Several Indian companies are engaged in Afghanistan and undertaking infrastructure projects.

A BRO driver, Maniappan Raman Kutty, was killed by the Taliban last year.

Another Indian engineer, K. Suryanarayana, was killed in May this year.

TOPICS: News/Current Events
KEYWORDS: afghanistan; geopolitics; india; iran; taliban; trade; transportation
India’s most important road project is the Zaranz-Delaram highway from Iran, which when completed will bypass Pakistan, reducing Afghanistan’s near-total dependence on Pakistan. It’s replay of the Great Game on both sides of the Salang Pass.

Now a direct road from Iran to Afghanistan happy trails to all! (sarcasm)

India News Online » News Analysis

Indians working in Afghanistan : New Delhi to review their security needs

May 08, 2006

Indian Foreign Secretary Shyam Saran said the body of kidnapped Indian telecom engineer K. Suryanarayana was found in southern Afghanistan on April 30 before the Taliban deadline was over. It indicated that they were not interested in negotiating for his release but had premeditated his killing. “The outrageous demand that all Indians should leave Afghanistan within 24 hours testifies to the real motivation behind this act of terror”, he said. The Minister of State for External Affairs, E. Ahamed, also said that the Indian Government was not given the chance to negotiate with the abductors because they murdered the engineer even before a team of the Ministry could reach Kabul. The Afghanistan President, Hamid Karzai, has condemned the killing and ordered the security forces to hunt down those responsible. “The enemies of Afghanistan want to stop the country from developing and standing on its own feet”, said Karzai while condemning the killing.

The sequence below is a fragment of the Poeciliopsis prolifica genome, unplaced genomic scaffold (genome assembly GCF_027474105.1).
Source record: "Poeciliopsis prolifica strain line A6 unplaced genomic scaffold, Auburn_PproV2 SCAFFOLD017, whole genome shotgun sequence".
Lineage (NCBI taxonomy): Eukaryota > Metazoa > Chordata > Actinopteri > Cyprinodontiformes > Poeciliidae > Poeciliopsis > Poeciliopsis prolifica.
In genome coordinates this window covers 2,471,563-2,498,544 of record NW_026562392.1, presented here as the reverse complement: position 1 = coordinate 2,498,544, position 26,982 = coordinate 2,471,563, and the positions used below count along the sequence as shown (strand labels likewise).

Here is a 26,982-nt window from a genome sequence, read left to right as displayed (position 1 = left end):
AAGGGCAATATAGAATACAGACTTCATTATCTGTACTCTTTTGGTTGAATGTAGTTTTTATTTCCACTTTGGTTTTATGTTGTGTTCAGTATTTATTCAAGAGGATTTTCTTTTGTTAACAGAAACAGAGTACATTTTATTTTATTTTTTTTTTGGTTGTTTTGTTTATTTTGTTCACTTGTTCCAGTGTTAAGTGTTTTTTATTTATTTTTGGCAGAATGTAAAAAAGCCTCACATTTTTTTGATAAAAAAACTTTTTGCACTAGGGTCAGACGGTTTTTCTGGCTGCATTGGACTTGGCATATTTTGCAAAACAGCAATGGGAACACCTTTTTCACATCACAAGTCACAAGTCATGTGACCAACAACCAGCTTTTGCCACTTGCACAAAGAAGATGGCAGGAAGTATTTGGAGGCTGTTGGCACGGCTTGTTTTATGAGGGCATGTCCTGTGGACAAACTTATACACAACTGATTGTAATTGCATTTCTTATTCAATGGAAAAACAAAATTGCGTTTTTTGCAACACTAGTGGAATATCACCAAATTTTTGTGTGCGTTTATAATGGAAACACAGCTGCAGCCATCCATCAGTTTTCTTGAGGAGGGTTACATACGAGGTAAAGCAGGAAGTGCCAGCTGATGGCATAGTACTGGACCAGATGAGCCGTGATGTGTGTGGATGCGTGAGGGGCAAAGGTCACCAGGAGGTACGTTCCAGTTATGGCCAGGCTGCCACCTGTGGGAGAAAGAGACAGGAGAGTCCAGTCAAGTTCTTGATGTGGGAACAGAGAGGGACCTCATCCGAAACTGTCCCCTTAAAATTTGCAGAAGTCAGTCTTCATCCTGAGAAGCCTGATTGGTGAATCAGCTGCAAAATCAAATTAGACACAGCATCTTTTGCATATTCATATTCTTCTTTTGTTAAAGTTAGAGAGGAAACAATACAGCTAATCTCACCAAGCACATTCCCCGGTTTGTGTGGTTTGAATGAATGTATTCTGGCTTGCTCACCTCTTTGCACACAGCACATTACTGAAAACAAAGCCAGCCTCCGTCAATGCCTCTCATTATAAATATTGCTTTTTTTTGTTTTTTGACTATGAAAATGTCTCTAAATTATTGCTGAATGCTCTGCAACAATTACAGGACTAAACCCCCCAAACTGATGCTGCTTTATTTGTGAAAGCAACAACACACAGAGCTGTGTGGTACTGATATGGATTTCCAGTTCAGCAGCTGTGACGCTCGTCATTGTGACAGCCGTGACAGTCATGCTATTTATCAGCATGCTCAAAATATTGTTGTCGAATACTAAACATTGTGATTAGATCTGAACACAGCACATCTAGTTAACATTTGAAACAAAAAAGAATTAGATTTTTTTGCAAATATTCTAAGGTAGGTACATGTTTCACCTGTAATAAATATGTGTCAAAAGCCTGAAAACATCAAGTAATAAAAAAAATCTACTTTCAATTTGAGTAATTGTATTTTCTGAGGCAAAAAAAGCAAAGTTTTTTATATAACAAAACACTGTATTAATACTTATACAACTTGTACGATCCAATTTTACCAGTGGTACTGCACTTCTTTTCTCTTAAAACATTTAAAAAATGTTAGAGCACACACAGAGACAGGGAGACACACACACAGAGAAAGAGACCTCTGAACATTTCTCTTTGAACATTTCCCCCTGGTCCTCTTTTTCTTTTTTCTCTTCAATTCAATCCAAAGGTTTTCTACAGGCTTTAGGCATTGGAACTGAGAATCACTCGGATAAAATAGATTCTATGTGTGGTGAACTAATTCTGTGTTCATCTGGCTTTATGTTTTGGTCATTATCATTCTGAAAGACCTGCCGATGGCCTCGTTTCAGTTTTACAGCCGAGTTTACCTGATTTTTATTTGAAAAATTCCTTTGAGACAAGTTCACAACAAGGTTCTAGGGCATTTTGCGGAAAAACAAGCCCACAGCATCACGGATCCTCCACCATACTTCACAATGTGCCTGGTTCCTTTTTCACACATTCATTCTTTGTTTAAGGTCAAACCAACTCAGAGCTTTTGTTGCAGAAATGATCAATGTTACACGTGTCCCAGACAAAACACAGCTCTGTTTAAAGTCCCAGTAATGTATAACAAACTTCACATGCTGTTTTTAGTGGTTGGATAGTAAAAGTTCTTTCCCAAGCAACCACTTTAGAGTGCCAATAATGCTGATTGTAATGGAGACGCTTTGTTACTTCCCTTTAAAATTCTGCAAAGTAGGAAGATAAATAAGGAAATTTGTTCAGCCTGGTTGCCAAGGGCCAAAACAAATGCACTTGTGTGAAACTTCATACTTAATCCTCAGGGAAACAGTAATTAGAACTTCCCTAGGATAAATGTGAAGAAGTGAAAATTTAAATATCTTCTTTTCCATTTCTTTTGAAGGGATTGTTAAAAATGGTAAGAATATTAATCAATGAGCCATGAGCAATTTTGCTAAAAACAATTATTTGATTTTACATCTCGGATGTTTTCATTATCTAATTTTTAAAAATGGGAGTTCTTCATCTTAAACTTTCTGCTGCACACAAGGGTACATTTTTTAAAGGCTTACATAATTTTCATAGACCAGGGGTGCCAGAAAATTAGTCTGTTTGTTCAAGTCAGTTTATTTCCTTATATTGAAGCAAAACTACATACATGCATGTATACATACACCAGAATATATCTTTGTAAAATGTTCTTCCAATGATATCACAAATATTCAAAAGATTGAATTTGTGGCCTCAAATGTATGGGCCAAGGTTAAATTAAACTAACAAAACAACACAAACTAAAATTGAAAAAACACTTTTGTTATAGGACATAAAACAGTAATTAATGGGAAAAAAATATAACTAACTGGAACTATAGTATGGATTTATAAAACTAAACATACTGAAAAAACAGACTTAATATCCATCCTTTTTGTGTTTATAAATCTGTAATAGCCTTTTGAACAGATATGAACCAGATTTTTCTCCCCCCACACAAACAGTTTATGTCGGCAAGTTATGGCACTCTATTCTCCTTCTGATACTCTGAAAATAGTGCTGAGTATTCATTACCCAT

While Suryanarayana’s company gave a compensation of Rs. 20 lakhs, the Andhra Pradesh Chief Minister announced a grant of another Rs. 5 lakhs. In Hyderabad, Suryanarayana’s wife, Manjula, had returned from meeting Chief Minister Rajesekhara Reddy, who reassured her of help.